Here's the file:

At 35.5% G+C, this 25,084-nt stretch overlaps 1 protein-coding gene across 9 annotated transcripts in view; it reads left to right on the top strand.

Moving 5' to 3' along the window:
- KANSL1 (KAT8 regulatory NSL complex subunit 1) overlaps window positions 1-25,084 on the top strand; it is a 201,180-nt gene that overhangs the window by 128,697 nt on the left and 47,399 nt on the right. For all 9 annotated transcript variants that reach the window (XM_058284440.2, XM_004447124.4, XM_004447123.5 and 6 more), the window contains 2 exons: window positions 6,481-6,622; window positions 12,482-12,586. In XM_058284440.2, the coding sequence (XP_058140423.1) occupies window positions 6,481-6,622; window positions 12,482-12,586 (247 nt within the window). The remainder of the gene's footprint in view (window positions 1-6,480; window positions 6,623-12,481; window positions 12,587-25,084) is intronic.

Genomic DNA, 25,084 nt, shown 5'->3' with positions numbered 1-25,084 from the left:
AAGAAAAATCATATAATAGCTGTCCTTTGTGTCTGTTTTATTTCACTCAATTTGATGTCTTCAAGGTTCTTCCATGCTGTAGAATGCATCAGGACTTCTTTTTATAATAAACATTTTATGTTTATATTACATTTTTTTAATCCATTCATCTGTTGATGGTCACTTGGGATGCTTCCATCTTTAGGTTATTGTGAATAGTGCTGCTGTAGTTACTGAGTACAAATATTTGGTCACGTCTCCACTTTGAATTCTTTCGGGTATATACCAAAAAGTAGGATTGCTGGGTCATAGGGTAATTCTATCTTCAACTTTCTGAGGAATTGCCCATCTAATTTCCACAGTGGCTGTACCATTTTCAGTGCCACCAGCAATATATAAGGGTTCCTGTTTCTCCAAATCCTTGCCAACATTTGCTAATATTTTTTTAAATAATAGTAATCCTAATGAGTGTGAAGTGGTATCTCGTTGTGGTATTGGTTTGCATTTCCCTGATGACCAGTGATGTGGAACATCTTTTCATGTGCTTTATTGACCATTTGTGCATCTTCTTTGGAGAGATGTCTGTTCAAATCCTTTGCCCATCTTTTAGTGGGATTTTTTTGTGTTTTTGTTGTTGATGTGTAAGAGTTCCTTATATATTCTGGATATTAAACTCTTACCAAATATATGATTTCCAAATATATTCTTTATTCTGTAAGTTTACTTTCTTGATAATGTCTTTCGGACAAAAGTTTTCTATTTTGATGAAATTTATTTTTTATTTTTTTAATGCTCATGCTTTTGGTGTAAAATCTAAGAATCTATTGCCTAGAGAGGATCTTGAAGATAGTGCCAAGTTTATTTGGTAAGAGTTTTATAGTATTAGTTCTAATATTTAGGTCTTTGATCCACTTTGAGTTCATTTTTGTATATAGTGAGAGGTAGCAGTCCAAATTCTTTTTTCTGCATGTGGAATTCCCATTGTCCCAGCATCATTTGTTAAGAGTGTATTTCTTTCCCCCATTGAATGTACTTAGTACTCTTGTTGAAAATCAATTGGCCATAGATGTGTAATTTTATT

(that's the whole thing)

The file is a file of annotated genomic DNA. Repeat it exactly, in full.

At 35.5% G+C, this 25,084-nt stretch overlaps 1 protein-coding gene across 9 annotated transcripts in view; it reads left to right on the top strand.

Moving 5' to 3' along the window:
- KANSL1 (KAT8 regulatory NSL complex subunit 1) overlaps window positions 1-25,084 on the top strand; it is a 201,180-nt gene that overhangs the window by 128,697 nt on the left and 47,399 nt on the right. For all 9 annotated transcript variants that reach the window (XM_058284440.2, XM_004447124.4, XM_004447123.5 and 6 more), the window contains 2 exons: window positions 6,481-6,622; window positions 12,482-12,586. In XM_058284440.2, the coding sequence (XP_058140423.1) occupies window positions 6,481-6,622; window positions 12,482-12,586 (247 nt within the window). The remainder of the gene's footprint in view (window positions 1-6,480; window positions 6,623-12,481; window positions 12,587-25,084) is intronic.

Genomic DNA, 25,084 nt, shown 5'->3' with positions numbered 1-25,084 from the left:
AAGAAAAATCATATAATAGCTGTCCTTTGTGTCTGTTTTATTTCACTCAATTTGATGTCTTCAAGGTTCTTCCATGCTGTAGAATGCATCAGGACTTCTTTTTATAATAAACATTTTATGTTTATATTACATTTTTTTAATCCATTCATCTGTTGATGGTCACTTGGGATGCTTCCATCTTTAGGTTATTGTGAATAGTGCTGCTGTAGTTACTGAGTACAAATATTTGGTCACGTCTCCACTTTGAATTCTTTCGGGTATATACCAAAAAGTAGGATTGCTGGGTCATAGGGTAATTCTATCTTCAACTTTCTGAGGAATTGCCCATCTAATTTCCACAGTGGCTGTACCATTTTCAGTGCCACCAGCAATATATAAGGGTTCCTGTTTCTCCAAATCCTTGCCAACATTTGCTAATATTTTTTTAAATAATAGTAATCCTAATGAGTGTGAAGTGGTATCTCGTTGTGGTATTGGTTTGCATTTCCCTGATGACCAGTGATGTGGAACATCTTTTCATGTGCTTTATTGACCATTTGTGCATCTTCTTTGGAGAGATGTCTGTTCAAATCCTTTGCCCATCTTTTAGTGGGATTTTTTTGTGTTTTTGTTGTTGATGTGTAAGAGTTCCTTATATATTCTGGATATTAAACTCTTACCAAATATATGATTTCCAAATATATTCTTTATTCTGTAAGTTTACTTTCTTGATAATGTCTTTCGGACAAAAGTTTTCTATTTTGATGAAATTTATTTTTTATTTTTTTAATGCTCATGCTTTTGGTGTAAAATCTAAGAATCTATTGCCTAGAGAGGATCTTGAAGATAGTGCCAAGTTTATTTGGTAAGAGTTTTATAGTATTAGTTCTAATATTTAGGTCTTTGATCCACTTTGAGTTCATTTTTGTATATAGTGAGAGGTAGCAGTCCAAATTCTTTTTTCTGCATGTGGAATTCCCATTGTCCCAGCATCATTTGTTAAGAGTGTATTTCTTTCCCCCATTGAATGTACTTAGTACTCTTGTTGAAAATCAATTGGCCATAGATGTGTAATTTTATT